In response to growing consumer anger in regard to the rude and overly aggressive debt collection tactics used by debt collection agencies, the United States passed the milestone of consumer protection laws called the Fair Debt Collection Practices Act (FDCPA).
Often referred to as the ultimate consumer Bill of Rights, the FDCPA makes it illegal for third party debt collectors to threaten consumers in any way. A representative from a company like Second Look, Inc. cannot threaten to take away private property, nor is the company allowed to issue physical threats of any kind.
The FDCPA also bars the long standing debt collection practice of lying to consumers about outstanding credit card and personal loan accounts. One way the FDCPA reduces the likelihood that a bill collector will lie to you about an alleged debt is the groundbreaking federal consumer protection law requires debt collection agencies to send out debt validation letters to consumers.
Know What Needs to Be in a Debt Validation Letter
With all the focus on the FDCPA provisions that prohibit harassing and intimidating debt collection practices, not many consumers are aware that third party debt collectors are legally mandated to send out debt validation letters within five days of the first contact with consumers.
For example, when you receive the first letter from a company such as Second Look, Inc., the bill collector has five days after the postmark date on the letter to send you a follow up letter called a debt validation letter.
The first paragraph of a debt validation letter should clearly define how much is owed on the alleged debt, as well we present the name and contact information for the original creditor. The second paragraph should contain useful information that includes the date of the last contact between you and the original creditor.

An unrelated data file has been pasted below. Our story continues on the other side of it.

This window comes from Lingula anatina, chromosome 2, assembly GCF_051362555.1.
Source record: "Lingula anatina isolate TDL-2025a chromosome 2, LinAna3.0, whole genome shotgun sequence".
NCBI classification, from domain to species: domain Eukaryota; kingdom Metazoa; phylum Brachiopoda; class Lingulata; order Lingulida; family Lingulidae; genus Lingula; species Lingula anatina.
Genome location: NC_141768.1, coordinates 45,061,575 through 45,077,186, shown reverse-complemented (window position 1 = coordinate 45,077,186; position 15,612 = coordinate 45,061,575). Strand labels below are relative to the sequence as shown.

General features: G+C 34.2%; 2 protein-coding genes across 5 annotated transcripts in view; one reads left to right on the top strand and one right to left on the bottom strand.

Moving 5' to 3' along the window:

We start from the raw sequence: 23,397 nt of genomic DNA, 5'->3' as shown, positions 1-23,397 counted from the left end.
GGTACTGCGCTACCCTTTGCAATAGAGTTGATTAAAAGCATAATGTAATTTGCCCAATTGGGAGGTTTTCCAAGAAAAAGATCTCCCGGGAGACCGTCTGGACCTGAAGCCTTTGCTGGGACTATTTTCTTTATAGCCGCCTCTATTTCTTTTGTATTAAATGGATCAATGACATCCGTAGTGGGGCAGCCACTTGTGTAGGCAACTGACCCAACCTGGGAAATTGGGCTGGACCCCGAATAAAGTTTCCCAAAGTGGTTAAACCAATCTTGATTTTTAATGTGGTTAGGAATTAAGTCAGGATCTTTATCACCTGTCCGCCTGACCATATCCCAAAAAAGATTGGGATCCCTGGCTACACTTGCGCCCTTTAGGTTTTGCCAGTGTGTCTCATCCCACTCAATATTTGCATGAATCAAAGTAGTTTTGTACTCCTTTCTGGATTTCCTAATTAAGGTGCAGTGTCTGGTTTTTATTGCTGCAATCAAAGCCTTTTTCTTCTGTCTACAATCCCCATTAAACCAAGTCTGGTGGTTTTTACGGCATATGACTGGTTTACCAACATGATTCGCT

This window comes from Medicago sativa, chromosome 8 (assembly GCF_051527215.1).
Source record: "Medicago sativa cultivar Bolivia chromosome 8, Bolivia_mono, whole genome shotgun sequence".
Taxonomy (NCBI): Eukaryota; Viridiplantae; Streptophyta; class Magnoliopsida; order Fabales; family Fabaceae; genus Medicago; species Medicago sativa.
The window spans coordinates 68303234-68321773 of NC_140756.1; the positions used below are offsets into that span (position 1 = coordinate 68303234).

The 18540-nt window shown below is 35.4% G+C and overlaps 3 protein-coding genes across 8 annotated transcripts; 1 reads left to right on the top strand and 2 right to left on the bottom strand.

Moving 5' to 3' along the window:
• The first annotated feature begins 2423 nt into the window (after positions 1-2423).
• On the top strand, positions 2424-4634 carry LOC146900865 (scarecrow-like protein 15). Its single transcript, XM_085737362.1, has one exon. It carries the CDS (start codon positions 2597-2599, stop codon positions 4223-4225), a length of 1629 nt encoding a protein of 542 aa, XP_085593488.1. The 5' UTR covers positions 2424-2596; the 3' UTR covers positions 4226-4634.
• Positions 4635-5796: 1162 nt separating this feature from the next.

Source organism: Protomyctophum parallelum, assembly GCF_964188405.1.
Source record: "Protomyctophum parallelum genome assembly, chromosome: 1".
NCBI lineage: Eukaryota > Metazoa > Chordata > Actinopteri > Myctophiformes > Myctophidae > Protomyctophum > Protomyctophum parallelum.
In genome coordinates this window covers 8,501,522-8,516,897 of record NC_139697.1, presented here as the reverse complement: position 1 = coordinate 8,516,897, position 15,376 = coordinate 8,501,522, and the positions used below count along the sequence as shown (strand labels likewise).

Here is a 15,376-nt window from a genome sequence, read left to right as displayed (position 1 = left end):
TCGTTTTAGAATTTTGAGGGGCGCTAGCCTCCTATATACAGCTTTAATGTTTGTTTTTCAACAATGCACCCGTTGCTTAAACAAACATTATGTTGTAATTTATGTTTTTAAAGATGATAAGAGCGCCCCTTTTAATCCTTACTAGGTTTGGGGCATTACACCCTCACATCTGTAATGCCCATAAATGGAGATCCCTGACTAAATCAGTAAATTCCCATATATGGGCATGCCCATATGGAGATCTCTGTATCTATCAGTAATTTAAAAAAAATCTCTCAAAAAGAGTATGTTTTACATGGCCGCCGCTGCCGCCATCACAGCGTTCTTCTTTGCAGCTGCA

Every state bases its statute of limitations for debt collection efforts on the last day of contact between original creditors and consumers. A debt collection agency that comes after you hard might be coming after a debt that is longer valid because the statute of limitations has expired.
Do You qualify for Monetary Damages?
Having to deal with a deceptive debt collection agency that lies about the validity of a consumer debt can have an adverse effect on your emotional health. The embarrassment of having your financial predicament out n the open can lead to missed time at work and much less interaction with friends and family members.
Fortunately, the FDCPA allows consumers to seek monetary damages from companies that violate one or more provisions of the FDCPA.
Work with a Licensed Consumer Protection Attorney
For emotional distress symptoms, your FDCPA lawyer will consult with the physicians that diagnosed and treated you. Then, he or she will gather both physical and anecdotal evidence that bolsters your FDCPA case in front of a civil court judge.
Your lawyer should also make sure the debt collection agency complied with the FDCPA provision that requires third party debt collectors to send consumers a debt validation letter within five days after the initial contact.
Schedule a free initial consultation today with a highly rated FDCPA attorney to determine the best course of legal action.
*Disclaimer: The content of this article serves only to provide information and should not be construed as legal advice. If you file a claim against Second Look, Inc., or any other third-party collection agency, you may not be entitled to compensation.